We’ve previously blogged about efforts to get the LTSE off the ground — and earlier this month, they culminated with the official opening of the exchange. Here’s an excerpt from the LTSE’s press release announcing its debut:
The Long-Term Stock Exchange (LTSE), the only national securities exchange built to serve companies and investors who share a long-term vision, has opened for business. The exchange went live on Wednesday with the trading of all U.S. exchange-listed securities and a mission to offer companies in every industry a public-market option designed to sustain long-term growth. To list their shares on the exchange, companies are required to publish and maintain a series of policies that are designed to provide shareholders and other stakeholders with insight into their long-term strategies, practices, plans and measures.
The policies are based on five underlying principles, which hold that long term-focused companies consider a broad group of stakeholders, measure success in years and decades, align compensation of executives and directors with long-term performance, engage directors in long-term strategy (and grant them explicit oversight of this strategy), and engage long-term shareholders.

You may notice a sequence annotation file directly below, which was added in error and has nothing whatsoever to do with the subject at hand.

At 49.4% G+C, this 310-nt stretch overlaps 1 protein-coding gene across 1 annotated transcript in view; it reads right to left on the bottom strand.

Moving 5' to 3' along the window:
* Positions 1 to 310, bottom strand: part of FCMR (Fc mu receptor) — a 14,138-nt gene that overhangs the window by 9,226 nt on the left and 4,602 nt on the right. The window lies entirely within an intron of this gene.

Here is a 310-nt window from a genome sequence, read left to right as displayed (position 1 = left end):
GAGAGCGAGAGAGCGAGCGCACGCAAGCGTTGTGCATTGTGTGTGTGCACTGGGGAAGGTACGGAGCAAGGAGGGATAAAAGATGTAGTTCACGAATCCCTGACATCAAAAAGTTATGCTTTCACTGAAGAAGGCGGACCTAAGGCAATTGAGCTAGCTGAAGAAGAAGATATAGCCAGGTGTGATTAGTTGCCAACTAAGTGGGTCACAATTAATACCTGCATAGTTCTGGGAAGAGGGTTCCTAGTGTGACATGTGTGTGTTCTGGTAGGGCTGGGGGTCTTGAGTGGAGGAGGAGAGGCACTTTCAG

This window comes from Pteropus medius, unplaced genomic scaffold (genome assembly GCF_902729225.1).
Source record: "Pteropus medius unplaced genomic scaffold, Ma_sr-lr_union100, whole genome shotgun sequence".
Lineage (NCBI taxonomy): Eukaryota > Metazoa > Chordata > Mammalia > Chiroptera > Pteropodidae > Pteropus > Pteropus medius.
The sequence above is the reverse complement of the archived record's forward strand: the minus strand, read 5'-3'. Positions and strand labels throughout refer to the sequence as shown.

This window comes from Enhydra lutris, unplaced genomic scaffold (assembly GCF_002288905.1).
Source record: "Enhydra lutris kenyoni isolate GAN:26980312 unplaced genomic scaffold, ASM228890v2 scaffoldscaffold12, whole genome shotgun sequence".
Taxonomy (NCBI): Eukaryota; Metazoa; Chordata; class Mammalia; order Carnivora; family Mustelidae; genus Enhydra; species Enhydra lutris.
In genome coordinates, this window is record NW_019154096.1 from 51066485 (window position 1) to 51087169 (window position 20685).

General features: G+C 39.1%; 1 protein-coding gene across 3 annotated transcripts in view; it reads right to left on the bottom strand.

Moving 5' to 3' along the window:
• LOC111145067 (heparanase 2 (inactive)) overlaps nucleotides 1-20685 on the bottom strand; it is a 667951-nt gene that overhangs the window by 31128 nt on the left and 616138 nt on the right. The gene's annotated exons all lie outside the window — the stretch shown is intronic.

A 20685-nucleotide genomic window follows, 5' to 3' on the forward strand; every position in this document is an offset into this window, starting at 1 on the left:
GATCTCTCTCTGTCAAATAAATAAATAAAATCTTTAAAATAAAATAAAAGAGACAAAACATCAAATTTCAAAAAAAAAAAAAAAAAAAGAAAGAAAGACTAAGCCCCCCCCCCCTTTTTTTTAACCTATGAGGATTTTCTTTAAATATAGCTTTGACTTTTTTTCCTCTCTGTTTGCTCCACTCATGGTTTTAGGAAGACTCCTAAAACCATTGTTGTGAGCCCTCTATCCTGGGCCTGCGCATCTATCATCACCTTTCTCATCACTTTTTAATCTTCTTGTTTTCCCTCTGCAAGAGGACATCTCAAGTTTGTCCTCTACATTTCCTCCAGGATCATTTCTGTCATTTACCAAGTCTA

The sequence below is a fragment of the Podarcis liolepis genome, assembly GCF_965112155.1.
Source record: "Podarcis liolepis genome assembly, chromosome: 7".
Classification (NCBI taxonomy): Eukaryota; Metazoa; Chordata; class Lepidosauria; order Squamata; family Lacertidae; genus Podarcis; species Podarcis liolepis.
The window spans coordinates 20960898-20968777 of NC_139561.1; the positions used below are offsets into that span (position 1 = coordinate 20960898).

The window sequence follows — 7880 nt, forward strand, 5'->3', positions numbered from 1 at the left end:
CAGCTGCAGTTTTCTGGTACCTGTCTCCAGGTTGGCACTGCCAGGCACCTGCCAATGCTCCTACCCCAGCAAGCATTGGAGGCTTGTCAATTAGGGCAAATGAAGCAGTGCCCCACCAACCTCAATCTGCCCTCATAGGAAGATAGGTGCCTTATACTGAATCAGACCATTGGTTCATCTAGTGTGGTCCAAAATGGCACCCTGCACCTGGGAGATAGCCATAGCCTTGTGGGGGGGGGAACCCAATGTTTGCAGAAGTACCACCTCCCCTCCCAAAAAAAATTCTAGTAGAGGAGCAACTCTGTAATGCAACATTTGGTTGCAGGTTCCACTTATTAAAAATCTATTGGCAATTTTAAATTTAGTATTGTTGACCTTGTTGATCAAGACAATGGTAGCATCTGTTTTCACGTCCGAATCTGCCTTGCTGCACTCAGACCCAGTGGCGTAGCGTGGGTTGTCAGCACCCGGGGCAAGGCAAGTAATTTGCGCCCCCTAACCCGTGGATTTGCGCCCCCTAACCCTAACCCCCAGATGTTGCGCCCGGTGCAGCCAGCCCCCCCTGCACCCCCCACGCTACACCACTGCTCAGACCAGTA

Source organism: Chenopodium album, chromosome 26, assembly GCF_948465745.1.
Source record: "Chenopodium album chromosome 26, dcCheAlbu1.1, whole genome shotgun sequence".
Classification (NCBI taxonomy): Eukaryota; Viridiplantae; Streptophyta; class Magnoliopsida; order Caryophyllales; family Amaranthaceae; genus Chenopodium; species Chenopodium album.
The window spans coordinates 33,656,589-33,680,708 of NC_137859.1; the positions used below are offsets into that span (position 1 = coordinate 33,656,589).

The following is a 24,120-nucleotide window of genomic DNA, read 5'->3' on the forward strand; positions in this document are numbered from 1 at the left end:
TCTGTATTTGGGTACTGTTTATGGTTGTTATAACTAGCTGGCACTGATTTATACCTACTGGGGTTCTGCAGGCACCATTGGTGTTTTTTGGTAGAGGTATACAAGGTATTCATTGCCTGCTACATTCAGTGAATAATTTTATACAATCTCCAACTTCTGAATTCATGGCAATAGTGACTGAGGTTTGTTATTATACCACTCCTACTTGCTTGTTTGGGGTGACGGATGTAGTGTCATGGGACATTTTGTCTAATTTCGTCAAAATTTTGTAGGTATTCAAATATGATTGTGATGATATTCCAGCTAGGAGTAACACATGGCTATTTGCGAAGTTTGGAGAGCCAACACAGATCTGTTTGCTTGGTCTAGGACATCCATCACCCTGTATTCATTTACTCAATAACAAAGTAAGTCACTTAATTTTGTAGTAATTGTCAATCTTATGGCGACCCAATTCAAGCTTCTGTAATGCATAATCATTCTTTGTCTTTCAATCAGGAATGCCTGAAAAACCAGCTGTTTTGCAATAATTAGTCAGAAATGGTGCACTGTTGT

A Davis Polk blog has additional information on the LTSE, including the fact although no companies are yet listed on the exchange, it “allows shares of companies, regardless of whether they are listed on the LTSE or another exchange, to trade simultaneously and in real time across all U.S. exchanges, alternative trading systems and platforms operated by securities dealers.”
Market status information from the NYSE suggests that the LTSE has gotten off to a bit of a bumpy start when it comes to its trading activities, but a PitchBook article highlights the exchange’s big plans to develop an alternative market for IPO companies.
-John Jenkins, TheCorporateCounsel.net October 2, 2020
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